In our current political climate, it is hard hitting upon an issue that elicits agreement from both the left and the right. Political debate in the United States has taken a dark turn. One of the few that yields a common ground in American political discourse is our veterans’ dismal treatment. The consensus view from both sides of the political spectrum is that we need to do more for those returning home with PTSD and other battle-related injuries. America’s grueling campaigns in Iraq and Afghanistan have had life-altering consequences on large swathes of our population.
Nearly twenty veterans take their lives every day. In addition, battle trauma has led to widespread alcohol and drug abuse among veterans. Members of the military embody the ideals of obligation, duty, service, and respect. It is shameful that our government does not fully commit itself to the long-term mental health treatment and social readjustment of our returning troops.
“…chronicles the lives of veterans participating in equine therapy.”
Director David Glossberg’s Mustang Saviors chronicles the lives of veterans participating in equine therapy. Specifically, the Illinois program Bravehearts that matches veterans with wild mustangs is the focus. As one veteran puts it, in warfare the “body gets conditioned to live on high alert.” Constant alertness may be necessary for a combat zone, but civilian life requires different adaptations. In addition, the traumas of combat leave traces in the psyche that recur when veterans engage in mundane civilian activities. Caring for wild mustangs, horsemanship, and riding seem to be great vessels through which veterans can channel their emotions.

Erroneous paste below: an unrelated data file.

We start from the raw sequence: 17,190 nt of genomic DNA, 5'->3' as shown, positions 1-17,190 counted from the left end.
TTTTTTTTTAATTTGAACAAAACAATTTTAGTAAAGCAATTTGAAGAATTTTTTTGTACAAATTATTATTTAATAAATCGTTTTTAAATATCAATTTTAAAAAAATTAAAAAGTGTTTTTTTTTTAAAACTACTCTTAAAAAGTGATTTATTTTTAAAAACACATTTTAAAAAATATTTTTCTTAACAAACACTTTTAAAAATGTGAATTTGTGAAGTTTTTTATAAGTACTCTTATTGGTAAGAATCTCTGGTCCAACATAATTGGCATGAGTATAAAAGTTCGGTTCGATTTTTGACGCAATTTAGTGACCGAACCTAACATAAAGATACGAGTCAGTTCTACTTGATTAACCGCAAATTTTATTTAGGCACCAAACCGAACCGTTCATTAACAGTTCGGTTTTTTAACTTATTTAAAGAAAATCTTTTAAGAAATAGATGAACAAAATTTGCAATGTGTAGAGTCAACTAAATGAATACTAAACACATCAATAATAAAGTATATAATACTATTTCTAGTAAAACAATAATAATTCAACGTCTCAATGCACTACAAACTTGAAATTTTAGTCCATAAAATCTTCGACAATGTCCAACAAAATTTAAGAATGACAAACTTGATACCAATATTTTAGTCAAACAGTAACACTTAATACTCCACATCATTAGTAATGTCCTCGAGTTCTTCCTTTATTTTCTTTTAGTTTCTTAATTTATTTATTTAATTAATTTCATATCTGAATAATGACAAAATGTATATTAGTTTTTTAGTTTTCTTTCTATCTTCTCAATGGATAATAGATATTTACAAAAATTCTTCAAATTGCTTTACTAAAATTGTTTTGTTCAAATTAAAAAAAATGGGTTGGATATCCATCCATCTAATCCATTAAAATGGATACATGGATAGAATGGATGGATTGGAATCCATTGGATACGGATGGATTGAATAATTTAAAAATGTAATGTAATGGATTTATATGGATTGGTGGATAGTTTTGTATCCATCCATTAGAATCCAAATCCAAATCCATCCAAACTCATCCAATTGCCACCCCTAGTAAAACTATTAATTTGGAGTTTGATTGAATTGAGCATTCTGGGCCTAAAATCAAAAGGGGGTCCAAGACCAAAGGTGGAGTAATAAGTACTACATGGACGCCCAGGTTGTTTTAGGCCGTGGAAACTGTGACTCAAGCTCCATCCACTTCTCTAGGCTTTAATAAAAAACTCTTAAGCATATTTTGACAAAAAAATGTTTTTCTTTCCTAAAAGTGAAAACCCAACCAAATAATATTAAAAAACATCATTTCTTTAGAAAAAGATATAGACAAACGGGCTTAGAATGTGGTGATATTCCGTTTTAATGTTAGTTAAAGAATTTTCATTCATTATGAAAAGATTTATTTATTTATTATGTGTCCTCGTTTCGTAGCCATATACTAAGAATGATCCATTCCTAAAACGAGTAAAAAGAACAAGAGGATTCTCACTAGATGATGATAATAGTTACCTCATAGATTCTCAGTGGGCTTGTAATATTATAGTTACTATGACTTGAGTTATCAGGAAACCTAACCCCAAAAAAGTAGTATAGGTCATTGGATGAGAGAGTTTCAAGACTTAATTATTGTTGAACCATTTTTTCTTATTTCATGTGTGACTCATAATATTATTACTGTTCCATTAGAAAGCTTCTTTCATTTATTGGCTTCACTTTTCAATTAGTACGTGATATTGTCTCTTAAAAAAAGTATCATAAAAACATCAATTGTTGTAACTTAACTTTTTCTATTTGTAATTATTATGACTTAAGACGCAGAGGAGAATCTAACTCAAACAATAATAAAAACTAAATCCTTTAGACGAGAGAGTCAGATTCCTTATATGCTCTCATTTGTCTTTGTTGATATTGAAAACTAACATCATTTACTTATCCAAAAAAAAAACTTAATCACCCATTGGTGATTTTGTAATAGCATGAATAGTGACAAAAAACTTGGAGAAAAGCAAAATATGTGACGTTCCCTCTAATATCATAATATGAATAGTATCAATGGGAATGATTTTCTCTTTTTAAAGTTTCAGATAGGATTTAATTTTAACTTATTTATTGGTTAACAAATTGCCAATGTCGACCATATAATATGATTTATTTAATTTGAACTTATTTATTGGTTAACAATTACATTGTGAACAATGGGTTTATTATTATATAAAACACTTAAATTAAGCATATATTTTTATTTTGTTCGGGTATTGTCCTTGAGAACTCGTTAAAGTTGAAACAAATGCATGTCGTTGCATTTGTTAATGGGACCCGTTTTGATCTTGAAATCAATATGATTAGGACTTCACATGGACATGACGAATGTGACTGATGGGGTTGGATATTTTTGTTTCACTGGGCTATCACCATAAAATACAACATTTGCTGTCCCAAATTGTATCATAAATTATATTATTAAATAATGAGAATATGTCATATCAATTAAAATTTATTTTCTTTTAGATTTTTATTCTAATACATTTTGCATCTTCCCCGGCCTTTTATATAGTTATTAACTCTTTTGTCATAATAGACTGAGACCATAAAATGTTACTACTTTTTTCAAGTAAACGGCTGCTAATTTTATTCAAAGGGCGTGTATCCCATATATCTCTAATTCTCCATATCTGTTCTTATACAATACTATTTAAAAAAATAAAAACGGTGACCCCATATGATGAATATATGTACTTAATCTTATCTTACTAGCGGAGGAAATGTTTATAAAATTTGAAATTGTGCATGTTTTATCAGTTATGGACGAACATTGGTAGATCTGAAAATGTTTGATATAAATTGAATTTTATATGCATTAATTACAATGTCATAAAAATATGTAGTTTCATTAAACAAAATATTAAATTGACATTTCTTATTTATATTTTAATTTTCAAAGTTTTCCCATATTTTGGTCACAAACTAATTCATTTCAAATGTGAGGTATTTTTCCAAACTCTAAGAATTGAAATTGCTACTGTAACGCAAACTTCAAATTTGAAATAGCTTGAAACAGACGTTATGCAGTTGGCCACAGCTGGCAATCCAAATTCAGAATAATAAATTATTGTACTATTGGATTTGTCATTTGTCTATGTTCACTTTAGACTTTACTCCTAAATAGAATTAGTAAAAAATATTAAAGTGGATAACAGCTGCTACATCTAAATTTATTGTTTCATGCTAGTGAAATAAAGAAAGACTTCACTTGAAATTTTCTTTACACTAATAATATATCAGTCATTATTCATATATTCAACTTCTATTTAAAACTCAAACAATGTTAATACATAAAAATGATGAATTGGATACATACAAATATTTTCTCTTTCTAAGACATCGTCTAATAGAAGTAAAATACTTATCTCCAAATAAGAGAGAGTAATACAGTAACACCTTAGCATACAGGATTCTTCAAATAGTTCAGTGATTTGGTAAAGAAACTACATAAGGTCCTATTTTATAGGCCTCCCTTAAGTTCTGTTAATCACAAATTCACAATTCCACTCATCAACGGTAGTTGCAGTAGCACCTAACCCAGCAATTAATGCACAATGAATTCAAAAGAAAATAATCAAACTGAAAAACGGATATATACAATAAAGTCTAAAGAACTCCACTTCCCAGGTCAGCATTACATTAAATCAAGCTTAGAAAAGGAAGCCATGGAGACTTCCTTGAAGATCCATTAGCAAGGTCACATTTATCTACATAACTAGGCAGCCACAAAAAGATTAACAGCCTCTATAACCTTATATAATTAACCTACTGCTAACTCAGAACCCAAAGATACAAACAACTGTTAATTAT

Wild mustangs are herd animals. As more and more swathes of land came into private hands, and these wild mustangs started encroaching into both public areas and privately owned grazing grasslands, the U.S. government was compelled to trap these mustangs and resettle them. The resettled mustangs carry the trauma of being separated from their herd. The Bravehearts program creates a symbiotic therapeutic relationship wherein veterans provide therapy for the mustangs, and the mustangs offer the same for veterans. When training these wild mustangs, veterans must learn to monitor their anxiety so as to not transmit it to the traumatized animals. Veterans begin to understand the nature of their stress and how to track it. This is a crucial step on the path toward adjustment to civilian life.
"…we need to do more for those returning home with PTSD..."